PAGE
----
The state of Kansas in the U.S. forced a same-sex couple to divulge their sperm donors name so it could go back on him for child support, an article in the Toronto Star reported, Wednesday, January 2, 2013.
William Marotta, 46, told The Topeka Capital-Journal newspaper he was "a little" scared for financial reasons. Marotta, married but with no children of his own, provided sperm for Angela Bauer and Jennifer Schreiner in 2009 privately, and this seems to be the loophole through which the state is reaching, despite his giving up all parental rights, including financial responsibility at that time.
Bauer and Schreiner recently applied for state benefits, and the state demanded the donor's name for now 3-year-old daughter. They did not contact Marotta for any assistance.
According to the Toronto Star, "The state contends the agreement between Marotta and the women is not valid because Kansas law requires a licensed physician to perform artificial insemination."
“If a sperm donor makes his contribution through a licensed physician and a child is conceived, the donor is held harmless under state statute. In cases where the parties do not go through a physician or a clinic, there remains the question of who actually is the father of a child or children,” Angela de Rocha, a spokeswoman for the Kansas Department for Children and Families, said in a statement.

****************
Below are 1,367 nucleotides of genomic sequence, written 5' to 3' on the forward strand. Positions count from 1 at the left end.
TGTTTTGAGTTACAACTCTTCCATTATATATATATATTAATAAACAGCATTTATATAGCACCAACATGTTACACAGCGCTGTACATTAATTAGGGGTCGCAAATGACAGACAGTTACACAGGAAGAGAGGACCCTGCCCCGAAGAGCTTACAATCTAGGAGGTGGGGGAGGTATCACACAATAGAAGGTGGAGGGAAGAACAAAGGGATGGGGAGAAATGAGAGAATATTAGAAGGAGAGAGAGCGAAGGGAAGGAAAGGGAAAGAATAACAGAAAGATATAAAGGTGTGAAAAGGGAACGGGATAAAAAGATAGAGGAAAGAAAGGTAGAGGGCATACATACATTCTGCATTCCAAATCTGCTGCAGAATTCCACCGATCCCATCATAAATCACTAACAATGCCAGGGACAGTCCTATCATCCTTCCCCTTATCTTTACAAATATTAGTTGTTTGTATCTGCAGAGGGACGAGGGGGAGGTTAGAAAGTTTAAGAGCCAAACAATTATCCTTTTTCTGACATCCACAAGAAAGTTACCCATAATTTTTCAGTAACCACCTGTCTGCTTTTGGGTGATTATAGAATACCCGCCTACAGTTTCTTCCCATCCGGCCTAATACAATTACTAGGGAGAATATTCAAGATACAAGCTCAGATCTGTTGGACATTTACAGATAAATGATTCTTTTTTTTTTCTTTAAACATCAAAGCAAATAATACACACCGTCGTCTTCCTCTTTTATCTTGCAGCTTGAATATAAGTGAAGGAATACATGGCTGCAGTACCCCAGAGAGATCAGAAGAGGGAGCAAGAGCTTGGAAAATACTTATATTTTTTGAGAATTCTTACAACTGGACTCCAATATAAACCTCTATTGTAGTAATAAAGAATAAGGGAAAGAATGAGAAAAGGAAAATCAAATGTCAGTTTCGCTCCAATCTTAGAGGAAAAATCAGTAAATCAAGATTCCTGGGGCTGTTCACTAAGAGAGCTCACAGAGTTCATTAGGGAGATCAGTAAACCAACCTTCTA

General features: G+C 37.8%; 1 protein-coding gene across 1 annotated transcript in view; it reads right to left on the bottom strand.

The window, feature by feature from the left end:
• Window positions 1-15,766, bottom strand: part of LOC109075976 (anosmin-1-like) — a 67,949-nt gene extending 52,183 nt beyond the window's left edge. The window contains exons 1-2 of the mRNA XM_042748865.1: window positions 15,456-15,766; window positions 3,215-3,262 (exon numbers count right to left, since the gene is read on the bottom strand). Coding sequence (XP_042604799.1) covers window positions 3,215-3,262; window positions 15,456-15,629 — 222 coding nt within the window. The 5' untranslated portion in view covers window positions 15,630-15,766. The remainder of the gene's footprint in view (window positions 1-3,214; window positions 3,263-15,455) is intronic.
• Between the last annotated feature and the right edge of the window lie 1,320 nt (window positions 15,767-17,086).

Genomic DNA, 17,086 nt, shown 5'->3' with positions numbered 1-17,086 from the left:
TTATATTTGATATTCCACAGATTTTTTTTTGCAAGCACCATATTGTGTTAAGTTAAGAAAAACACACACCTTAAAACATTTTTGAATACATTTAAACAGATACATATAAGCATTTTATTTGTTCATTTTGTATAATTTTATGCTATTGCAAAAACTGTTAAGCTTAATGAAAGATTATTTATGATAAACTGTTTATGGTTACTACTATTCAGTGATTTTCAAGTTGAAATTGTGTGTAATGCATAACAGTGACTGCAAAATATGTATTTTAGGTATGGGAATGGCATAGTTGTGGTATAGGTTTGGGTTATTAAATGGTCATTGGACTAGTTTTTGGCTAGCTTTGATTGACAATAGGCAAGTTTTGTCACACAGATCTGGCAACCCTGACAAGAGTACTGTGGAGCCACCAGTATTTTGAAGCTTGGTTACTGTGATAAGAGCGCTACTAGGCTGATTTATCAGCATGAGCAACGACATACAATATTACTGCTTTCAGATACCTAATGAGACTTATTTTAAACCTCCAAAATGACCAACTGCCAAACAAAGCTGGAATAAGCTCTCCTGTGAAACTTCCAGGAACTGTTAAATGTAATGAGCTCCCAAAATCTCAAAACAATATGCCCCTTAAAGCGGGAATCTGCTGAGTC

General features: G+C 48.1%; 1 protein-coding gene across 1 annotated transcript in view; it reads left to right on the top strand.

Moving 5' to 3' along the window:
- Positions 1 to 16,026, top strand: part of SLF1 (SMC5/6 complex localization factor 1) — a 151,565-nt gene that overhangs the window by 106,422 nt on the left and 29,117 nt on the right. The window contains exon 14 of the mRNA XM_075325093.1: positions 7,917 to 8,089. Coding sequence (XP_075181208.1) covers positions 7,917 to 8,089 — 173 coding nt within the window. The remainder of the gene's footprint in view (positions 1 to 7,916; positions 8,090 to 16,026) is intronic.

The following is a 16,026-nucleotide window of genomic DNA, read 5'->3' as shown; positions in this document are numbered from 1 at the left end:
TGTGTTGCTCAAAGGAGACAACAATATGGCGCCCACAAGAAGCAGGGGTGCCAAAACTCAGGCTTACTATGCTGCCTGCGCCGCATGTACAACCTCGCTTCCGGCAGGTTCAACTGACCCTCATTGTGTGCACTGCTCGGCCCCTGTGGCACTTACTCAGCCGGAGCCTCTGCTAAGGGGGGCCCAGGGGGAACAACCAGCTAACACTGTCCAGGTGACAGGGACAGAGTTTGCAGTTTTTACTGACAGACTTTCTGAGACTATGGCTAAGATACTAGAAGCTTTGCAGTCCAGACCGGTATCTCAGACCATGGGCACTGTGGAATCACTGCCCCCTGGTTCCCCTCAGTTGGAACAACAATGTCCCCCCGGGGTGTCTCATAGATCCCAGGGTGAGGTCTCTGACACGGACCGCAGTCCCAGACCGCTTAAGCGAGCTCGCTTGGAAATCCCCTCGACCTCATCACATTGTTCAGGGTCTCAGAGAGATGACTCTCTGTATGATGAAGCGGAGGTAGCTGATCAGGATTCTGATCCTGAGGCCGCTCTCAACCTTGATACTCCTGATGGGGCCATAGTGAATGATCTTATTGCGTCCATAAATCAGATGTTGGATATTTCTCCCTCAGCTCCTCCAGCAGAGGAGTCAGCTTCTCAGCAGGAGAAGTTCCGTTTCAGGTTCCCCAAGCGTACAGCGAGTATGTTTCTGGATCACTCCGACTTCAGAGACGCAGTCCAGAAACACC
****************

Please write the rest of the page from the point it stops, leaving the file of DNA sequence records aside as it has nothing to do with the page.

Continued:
The concerns, clearly, are whether the state should have a right to demand private information such as a sperm donor's identity, and expect that donor to step up as biological parent. The couple, acting as responsible parents would, approached the state for assistance to which they would be entitled if they were the biological parents. This begs the question as to whether any adoptive parent (of any gender) would face the same road block. And to take that further, who takes financial responsibility in a case where the child was given up for adoption. The fear here is that a dangerous precedent could be set.
Marotta's case is fully supported by the child's parents, Bauer and Schreiner. Bauer was apparently diagnosed with "a significant illness" which has been keeping her from working, and as a result, she sought health insurance from the state for their daughter. The state insisted she provide the sperm donors name or health insurance and any benefits would be denied.
Marotta said Monday he doesn’t resent the fact that Schreiner had to provide his name to the state, but he said he does resent the state forcing this information out of the couple.
Marotta's attorneys are filing to have the case dismissed, and it's slated to be heard January 8, 2013.